1. The 36th animated film released by Disney, Mulan was the first to be produced primarily in Florida at the Disney animation studio at Disney-MGM Studios (now Disney's Hollywood Studios).
2. More than 700 animators worked for five years on Mulan, which is based on a 2,000 year old Chinese legend. Development on the film began in 1994, when production sent a group of artistic supervisors to China for three weeks for inspiration and to learn more about the culture.
3. The first draft of Mulan was a romantic comedy, with a misfit Mulan running away after her father arranges for her to be engaged to Li Shang. However, when writer Chris Sanders was brought in to work on the screenplay, he urged the creative team to remain more faithful to the original legend.
4. Tia Carrere was initially considered to voice the title character. Then Lea Salonga, who provided the singing voice of Princess Jasmine in Aladdin, was cast to provide both Mulan's speaking and singing voices.
5. While Salonga still performed Mulan's songs, Ming-Na Wen was later brought in to speak the role after filmmakers didn't find Salonga's attempts to deepen her voice as Ping to be convincing. Wen was cast after producers heard her narration in The Joy Luck Club.
"When we heard Ming-Na doing that voice-over, we knew we had our Mulan," producer Pam Coats told The Deseret News in 1998. "She has a very likable and lovely voice, and those are the qualities we were looking for."
6. BD Wong was cast as Captain Li Shang, though Donny Osmond provided the character's singing voice in "I'll Make a Man Out of You." Osmond had previously been considered to voice the titular character in Hercules.
7. Jackie Chan voiced Li Shang in the Chinese version of the movie.
8. Hoping to find a comedy star to voice Mulan's fast-talking dragon sidekick Mushu similar to Aladdin casting Robin Williams as Genie, the filmmakers considered Joe Pesci, Steve Martin and Sinbad for the role before Eddie Murphy signed on.
9. However, Murphy almost passed on the movie when he was initially asked to do his recordings for the voice of Mushu in an actual studio. "We can record it in my basement," Murphy recalled telling Disney in a interview with The Chicago Sun-Times. Ultimately, Murphy recorded his part at his home in Englewood, New Jersey.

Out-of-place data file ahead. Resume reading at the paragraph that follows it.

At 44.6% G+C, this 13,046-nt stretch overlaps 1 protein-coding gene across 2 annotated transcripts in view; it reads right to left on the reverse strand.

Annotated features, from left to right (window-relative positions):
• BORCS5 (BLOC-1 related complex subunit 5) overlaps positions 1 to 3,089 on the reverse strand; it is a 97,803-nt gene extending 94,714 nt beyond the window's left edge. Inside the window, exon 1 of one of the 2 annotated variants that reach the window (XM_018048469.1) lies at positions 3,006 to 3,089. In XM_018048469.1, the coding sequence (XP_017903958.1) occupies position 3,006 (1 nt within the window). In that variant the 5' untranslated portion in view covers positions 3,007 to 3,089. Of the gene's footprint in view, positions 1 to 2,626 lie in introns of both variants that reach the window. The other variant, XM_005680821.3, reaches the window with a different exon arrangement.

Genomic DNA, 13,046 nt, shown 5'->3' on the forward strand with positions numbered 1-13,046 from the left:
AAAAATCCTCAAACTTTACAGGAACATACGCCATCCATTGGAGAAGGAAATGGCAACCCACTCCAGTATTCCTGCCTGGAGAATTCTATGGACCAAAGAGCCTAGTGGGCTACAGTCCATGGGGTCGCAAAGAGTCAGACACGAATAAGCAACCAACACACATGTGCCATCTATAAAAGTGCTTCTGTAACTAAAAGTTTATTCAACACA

10. Mushu had his own song in the initial script, but the tune was scrapped after Murphy was cast, according to lyricist David Zippel.
"We wrote three different versions of it," Zippel told Entertainment Weekly. "But that's because we didn't understand at that point that it wasn't that [Eddie Murphy] wasn't liking our songs, he just didn't want to sing in the film."
11. "I'll Make a Man Out of You" is one of the movie's breakout songs, yet composer Matthew Wilder admitted to EW that he "never thought" it would become as popular as it did.
"It was a training sequence, and whether you're talking Private Benjamin or GI Jane, [imagine] taking that and putting it into an Asian motif," Wilder explained of the upbeat tune. "We were trying to marry the idea of that hyper-masculinity as if it were a Marine moment, but instead of it being Marines, it was the Chinese army."
12. Wilder and Zippel revealed to EW that they had to fight "tooth and nail" to keep "Reflection" in the final version of the movie after filmmakers considered cutting the ballad altogether.
13. The end-credits song "True to Your Heart" was initially written for Hanson to perform. But when a deal with the boy band fell through, Stevie Wonder ultimately sang the track.
14. Directors Tony Bancroft and Barry Cook make cameos as the firework lighting men at the end of the film.
15. Mulan is the only Disney Princess who isn't actually royalty. She wasn't born a royal, nor did she marry a prince.
16. After a decade spent in development, a live-action adaptation directed by Niki Caro and starring Yifei Liu in the title role was released in September 2020.
17. One character who didn't make the transition from animation to live-action was Mushu.
"Mushu, beloved as that character is in the animation, was Mulan's confidante and part of bringing it into live action is to commit to the realism of her journey and she had to make those relationships with her fellow soldiers," Caro explained to USA Today. "So, there was certainly a lot to work with in that department."